That’s Carl Denham’s promise as he storms out of a business meeting and into the New York City night. He’s a movie director; the type who makes BIG pictures; always exciting, always 100% authentic, filmed on location. Adventure, folks: straight from the planet’s last corners of untouched savagery, captured by the lens, offered to you. He’s got the funding, the equipment, and a boat ready to set sale for his next shoot. All he needs now is a girl.
“STRICT-ly business,” Denham assures Ann Darrow, the indigent beauty he finds on the street that very evening. His boat leaves in hours, to where he can’t say, but Ann’s welcome to come along. She barely hesitates. “There are a lot of girls like me,” she explains, describing her place in the legions of Depression-struck unemployed, from whose ranks Denham has deigned to pick her. She has looks, but no support, and better the risks of a voyage than the life of a thief.
We know what she’s in for. Ann Darrow (Fay Wray) will spend much of the next ninety minutes in the clutches of a 50-foot ape. She’ll take a terrifying trip to the top of a tower. She’ll scream twice for every single sentence of dialogue she’ll speak. This is King Kong, a film needing no introduction. Our only question, really, is what spectacle remains in the ‘special-effects wonder’ of.... 1933?
Oh, much. Enough for a few more adjectives than Denham would have called for. ‘Smart,’ for example. ‘Abstract,’ perhaps. Always interesting. And a reminder, if it’s needed, that today’s FX wizards may be jumping their own CGI-generated shark. But for now, more plot.
Lack of a love interest provided the only pause in the public’s otherwise uninterrupted stream of hyperbolic praise for Denham’s pictures. And this Ann will solve. Now his ship can steam for the South Seas, headed for a possibly fictional island his old-salt of a captain has never heard of. Nothing can go wrong. But if it does, Denham’s loaded this tub with an arsenal of rifles and gas bombs big enough to pause a herd of moose. This concerns the ship’s grim-faced first mate, John Driscoll, but then, he approaches everything with a sour disposition. Even falling in love with Ann seems to irk Driscoll, though he manages it.
Driscoll balks at bringing Ann to the lost island, but of course, they’re both Denham’s employees, and the director has learned to be ready to shoot at all times. In more than one sense. On the beach they discover an enormous wall, spanning the width of the peninsula, and before it, a native ceremony in full swing, with drummers, chanters, and dancers in gorilla furs circling a young woman. She will be the bride of Kong (whatever that is). The natives quickly turn their attention to Ann, whom they call ‘the golden woman.’ Denham and crew escape the beach, but Ann is captured that night and the ceremony resumes.
The natives open the gates of the great wall and lash Ann to two pillars on the other side. Everyone waits. We hear, along with Ann, the roar of the beast, and the crunch of its steps approaching her. The trees part and it appears, plunging its Bride into shrieking terror, and us, into giggles.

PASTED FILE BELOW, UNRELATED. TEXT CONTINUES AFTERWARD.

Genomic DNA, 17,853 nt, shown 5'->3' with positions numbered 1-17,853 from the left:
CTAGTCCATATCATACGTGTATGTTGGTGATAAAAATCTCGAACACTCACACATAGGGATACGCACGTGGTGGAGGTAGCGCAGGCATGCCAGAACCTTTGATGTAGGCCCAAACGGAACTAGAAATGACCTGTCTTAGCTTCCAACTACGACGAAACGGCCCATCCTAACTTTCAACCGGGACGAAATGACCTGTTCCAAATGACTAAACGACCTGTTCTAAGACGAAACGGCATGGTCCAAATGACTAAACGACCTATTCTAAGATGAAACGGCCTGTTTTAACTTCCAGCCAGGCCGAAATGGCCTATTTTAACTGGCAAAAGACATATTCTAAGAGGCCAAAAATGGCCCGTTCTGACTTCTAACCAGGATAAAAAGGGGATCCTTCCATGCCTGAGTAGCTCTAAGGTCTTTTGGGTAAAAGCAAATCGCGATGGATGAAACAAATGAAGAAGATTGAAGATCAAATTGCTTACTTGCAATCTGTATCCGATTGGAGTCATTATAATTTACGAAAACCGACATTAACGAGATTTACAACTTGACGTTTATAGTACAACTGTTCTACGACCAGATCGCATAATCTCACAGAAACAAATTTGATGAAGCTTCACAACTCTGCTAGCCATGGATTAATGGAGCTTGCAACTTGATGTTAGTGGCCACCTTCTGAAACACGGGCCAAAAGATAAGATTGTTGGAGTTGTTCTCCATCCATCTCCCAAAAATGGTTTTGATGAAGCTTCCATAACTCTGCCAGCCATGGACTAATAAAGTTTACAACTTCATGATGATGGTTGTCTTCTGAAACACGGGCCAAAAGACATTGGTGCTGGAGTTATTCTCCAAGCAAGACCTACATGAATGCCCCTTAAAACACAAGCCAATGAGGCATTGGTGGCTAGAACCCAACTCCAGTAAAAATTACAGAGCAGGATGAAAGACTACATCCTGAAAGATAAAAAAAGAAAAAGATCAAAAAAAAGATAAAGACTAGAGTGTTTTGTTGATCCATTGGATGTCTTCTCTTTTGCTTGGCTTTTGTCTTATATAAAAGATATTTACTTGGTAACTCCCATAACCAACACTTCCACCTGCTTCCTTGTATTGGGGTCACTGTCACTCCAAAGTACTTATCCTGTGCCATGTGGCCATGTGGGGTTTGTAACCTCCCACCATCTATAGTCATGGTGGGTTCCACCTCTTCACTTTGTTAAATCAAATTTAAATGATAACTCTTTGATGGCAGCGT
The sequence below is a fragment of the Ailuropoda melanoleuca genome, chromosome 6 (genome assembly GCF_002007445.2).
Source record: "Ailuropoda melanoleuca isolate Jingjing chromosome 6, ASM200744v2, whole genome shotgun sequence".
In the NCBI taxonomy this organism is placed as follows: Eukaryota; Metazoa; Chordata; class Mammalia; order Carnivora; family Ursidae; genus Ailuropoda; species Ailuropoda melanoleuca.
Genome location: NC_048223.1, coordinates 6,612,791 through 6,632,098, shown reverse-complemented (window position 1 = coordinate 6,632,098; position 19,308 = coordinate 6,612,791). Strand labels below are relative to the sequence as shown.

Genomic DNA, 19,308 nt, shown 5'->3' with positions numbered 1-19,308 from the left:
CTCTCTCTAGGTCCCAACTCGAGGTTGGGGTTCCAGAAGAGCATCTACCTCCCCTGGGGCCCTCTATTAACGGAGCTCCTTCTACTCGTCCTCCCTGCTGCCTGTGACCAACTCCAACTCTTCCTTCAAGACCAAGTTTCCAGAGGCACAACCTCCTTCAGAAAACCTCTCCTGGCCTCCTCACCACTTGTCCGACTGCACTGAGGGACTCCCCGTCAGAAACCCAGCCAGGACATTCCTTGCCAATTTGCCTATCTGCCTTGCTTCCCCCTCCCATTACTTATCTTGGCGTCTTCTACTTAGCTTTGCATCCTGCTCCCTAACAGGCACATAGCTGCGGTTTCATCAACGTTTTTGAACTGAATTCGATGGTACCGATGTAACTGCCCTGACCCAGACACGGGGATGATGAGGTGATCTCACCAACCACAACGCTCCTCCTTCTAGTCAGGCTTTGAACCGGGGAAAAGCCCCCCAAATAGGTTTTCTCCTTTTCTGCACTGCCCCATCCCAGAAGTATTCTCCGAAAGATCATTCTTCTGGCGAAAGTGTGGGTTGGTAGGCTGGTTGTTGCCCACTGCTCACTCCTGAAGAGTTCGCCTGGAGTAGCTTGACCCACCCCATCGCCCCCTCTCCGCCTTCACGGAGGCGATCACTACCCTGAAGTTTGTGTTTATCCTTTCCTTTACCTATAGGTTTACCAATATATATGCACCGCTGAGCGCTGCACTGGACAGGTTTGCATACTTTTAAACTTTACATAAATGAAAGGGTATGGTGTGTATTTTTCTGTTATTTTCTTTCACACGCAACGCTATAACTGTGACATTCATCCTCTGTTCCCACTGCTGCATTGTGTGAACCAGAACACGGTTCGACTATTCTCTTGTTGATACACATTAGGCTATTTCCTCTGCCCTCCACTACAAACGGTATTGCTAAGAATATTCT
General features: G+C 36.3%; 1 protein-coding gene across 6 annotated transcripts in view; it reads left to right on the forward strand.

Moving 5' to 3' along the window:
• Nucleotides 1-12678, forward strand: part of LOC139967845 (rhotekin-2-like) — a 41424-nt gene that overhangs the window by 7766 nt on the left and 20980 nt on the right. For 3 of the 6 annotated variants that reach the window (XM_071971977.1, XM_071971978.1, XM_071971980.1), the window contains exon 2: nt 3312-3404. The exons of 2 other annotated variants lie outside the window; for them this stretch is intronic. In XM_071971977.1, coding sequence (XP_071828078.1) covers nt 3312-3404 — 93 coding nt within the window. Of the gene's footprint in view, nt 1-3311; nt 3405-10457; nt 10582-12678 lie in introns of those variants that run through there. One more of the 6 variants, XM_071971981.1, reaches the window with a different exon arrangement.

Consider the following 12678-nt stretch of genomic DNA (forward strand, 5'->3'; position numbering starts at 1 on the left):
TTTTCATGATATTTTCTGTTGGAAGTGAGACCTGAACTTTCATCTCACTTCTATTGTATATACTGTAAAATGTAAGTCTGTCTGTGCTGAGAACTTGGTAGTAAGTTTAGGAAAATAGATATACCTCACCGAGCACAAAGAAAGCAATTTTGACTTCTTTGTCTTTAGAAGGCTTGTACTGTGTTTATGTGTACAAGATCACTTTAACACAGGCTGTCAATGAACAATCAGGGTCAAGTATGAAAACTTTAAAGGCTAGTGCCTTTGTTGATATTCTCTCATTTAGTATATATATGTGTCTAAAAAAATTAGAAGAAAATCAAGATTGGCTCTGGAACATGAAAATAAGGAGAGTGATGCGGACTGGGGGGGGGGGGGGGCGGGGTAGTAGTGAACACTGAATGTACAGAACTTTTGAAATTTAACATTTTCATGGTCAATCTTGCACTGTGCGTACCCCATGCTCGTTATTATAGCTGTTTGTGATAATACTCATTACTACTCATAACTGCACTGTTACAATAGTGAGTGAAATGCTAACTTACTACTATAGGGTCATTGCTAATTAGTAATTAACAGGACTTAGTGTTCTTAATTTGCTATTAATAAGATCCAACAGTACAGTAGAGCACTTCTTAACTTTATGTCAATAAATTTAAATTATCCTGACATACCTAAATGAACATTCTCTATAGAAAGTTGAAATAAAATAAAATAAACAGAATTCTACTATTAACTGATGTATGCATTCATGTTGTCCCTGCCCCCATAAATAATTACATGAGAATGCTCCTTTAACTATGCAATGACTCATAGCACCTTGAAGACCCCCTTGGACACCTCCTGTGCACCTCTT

Ann screams and screams. She writhes against her bonds, trying to twist herself away from the monster’s hand. The monster pounds its chest and roars above her. We know how we’d feel if we were screaming like that. And Kong’s alien look—his strange gestures and bugged eyes and rippling fur from hundreds of animators’ hands re-adjusting the model—all of it, makes Kong more horrific. Nobody’s playing this for laughs; so now, neither are we.
One of the crucial choices made by King Kong’s directors, Merian C. Cooper and Ernest B. Schoedsack, was to allow the victims’ screams to continue even when cutting to a shot at the monsters’ scale. Take a later scene, when the sailors pursuing Ann are mauled by a dinosaur. Cooper and Schoedsack use dummies to represent the men. They’re obvious fakes, but they wail as they’re ‘killed,’ so we remember the people we saw before, not the props we see now.
Kong obsesses over Ann, and destroys all who follow her. He brutally kills a Tyrannosaurus rex, then a lizard creature, then a pterodactyl, as each threatens her. He also overturns a log bridge, consigning a half-dozen screaming dummies to the pit and leaving only Driscoll and Denham alive. Denham heads back for help, while Driscoll pursues the gorilla. And the gorilla? He takes Ann to a cliff-top—the highest point of the world he knows—and roars his victory.
Like the other males in King Kong (giant gorilla included), Denham acts true to his nature. He sees opportunity and directs the ship’s captain to take the beast home. Cooper and Schoedsack decline to show how this is done. It truly doesn’t matter; it’s enough to know that it occurs. So when Denham stands on the beach and promises a marquee, that marquee is the next thing we see. And King Kong drops none of its breathless pace.
Denham now stands in a tuxedo and tails, before a curious audience and an enormous curtain. When the curtain is lifted, we see Kong on a massive platform, chained in a posture similar to Ann’s when they were betrothed. Denham then introduces Ann and Driscoll, and invites the press to close in for photos. When the camera flashes agitate the gorilla, Denham urges calm: “we’ve knocked some of the fight out of him.” Driscoll’s worried, though; what if Kong thinks the flashes are threatening Ann? He’s right, and Denham’s wrong, and Kong bursts free of his chains and begins his tear through the streets of Manhattan.